And put another way, the president who claims education as his greatest interest (regardless of how one views the no child left behind efforts), effectively reduced the governmental tax breaks that graduate students used to receive. So, we want to improve education, but only to a certain point? We want to help students make it through high school and to receive a bachelor’s degree while making it more difficult financially to receive a Master’s degree or Ph.D.?

I thought about delving into the comments from the exchange between the president and Bill O’Reilly on the The O’Reilly Factor and explaining how horrified I was to hear the president and a major media pundit portraying university classes as something to be survived (and not an opportunity to learn about the world), but that tirade would be rather lengthy. Read the transcript, it’s interesting. And disheartening.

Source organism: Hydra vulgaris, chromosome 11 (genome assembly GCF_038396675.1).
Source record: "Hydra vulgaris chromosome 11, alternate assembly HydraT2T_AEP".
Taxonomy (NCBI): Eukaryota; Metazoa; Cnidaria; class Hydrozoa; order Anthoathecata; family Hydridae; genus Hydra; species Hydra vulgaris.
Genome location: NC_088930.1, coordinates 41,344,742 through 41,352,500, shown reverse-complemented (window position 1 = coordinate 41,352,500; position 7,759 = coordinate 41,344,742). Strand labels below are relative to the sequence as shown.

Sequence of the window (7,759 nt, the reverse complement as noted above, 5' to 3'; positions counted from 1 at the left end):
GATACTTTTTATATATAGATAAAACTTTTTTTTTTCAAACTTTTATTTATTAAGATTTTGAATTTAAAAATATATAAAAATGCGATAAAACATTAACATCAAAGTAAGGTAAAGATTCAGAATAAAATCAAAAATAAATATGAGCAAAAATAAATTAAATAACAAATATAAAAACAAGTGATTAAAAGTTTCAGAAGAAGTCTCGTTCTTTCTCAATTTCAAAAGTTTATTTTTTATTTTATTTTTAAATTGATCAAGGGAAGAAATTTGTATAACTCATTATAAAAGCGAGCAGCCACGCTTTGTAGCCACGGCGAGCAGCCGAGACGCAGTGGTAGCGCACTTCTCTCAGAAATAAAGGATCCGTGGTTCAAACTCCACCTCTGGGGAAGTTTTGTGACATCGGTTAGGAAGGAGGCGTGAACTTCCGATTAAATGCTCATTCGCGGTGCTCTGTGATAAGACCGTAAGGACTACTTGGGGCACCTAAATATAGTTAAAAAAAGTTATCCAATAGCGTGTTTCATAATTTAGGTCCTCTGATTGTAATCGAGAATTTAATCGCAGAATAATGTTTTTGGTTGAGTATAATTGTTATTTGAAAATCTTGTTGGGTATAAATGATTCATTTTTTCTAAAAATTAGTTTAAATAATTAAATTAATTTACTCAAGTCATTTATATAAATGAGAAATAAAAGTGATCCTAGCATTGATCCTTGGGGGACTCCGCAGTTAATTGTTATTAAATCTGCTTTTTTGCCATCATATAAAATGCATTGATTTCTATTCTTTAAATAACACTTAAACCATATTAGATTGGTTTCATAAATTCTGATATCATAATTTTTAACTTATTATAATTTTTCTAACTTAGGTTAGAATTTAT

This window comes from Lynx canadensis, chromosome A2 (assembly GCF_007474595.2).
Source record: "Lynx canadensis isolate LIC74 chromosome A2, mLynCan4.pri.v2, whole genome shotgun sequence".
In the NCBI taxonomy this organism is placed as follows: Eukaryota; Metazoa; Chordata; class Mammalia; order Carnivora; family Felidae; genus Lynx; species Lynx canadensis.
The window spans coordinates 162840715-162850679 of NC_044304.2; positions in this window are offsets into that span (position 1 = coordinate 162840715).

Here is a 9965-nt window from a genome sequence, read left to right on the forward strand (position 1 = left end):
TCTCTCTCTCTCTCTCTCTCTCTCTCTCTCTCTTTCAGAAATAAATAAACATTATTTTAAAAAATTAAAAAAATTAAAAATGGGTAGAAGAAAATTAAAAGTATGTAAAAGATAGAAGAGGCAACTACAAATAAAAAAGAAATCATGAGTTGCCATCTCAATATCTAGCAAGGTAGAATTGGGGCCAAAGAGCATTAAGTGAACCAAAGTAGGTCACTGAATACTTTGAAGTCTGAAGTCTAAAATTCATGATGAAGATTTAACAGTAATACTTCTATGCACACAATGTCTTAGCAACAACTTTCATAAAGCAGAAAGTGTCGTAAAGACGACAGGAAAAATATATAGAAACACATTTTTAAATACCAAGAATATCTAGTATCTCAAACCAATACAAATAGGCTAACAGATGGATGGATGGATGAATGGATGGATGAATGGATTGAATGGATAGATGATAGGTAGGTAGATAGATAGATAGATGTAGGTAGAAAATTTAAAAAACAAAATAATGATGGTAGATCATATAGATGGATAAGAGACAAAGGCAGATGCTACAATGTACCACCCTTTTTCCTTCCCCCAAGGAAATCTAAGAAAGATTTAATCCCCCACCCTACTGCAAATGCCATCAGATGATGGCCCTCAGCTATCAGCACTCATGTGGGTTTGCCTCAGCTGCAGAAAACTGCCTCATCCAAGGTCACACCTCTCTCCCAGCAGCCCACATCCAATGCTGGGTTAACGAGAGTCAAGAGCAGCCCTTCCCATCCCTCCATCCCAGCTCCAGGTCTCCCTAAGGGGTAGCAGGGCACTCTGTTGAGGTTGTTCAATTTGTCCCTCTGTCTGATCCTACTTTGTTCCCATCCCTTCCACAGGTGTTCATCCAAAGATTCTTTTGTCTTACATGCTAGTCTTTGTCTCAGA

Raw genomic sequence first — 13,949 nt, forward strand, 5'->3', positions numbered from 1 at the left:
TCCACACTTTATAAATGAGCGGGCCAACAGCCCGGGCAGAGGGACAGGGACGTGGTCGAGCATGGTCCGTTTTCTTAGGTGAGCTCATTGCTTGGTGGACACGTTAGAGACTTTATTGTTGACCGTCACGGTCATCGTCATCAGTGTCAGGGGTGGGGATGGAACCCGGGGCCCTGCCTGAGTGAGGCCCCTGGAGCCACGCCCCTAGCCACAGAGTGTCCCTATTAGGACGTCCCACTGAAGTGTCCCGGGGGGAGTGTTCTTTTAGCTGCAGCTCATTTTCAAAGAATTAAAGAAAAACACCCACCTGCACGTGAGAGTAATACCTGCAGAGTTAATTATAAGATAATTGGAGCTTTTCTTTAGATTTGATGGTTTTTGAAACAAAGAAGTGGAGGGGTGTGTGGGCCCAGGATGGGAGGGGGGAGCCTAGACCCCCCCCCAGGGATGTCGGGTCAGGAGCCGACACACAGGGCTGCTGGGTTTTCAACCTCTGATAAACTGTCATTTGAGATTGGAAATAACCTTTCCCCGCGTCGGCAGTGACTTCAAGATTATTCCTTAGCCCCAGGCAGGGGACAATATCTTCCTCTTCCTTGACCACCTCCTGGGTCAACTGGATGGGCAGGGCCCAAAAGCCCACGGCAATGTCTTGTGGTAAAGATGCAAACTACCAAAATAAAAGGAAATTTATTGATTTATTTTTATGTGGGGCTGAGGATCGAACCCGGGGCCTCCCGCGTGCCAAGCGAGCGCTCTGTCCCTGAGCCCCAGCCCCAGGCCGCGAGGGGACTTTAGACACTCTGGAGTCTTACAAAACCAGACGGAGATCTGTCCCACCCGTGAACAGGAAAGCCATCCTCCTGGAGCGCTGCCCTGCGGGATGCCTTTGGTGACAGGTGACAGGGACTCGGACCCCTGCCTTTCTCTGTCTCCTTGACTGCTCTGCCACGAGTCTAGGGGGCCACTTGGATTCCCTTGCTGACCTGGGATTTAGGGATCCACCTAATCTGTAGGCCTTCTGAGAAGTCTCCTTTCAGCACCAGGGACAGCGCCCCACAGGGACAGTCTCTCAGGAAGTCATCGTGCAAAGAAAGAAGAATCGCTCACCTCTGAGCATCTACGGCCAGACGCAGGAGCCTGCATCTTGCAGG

Personally, I think we should be encouraging Americans to receive as much education as they can stand. We can all stand to be more thoughtful and exposed to a greater diversity of ideas, and I think we should do everything we can to ensure that any student who is capable of bettering their degree of understanding and critical thinking does not run into financial walls that keep them from exploring their potential.

Wednesday, October 13, 2004

Florida, USA, and challenges to our concept of democracy

Florida and presidential elections. Though in the media, these words have been linked agains and again in recent months, do these words really go together? It seems not.

We're in for another messy election, with people already gearing up for the outrage that they expect will come. African Americans being purged from the elligible voters' lists, Cuban American felons added to those same lists, controversies about the voting machines, disputes over authority lines, we're seeing it all.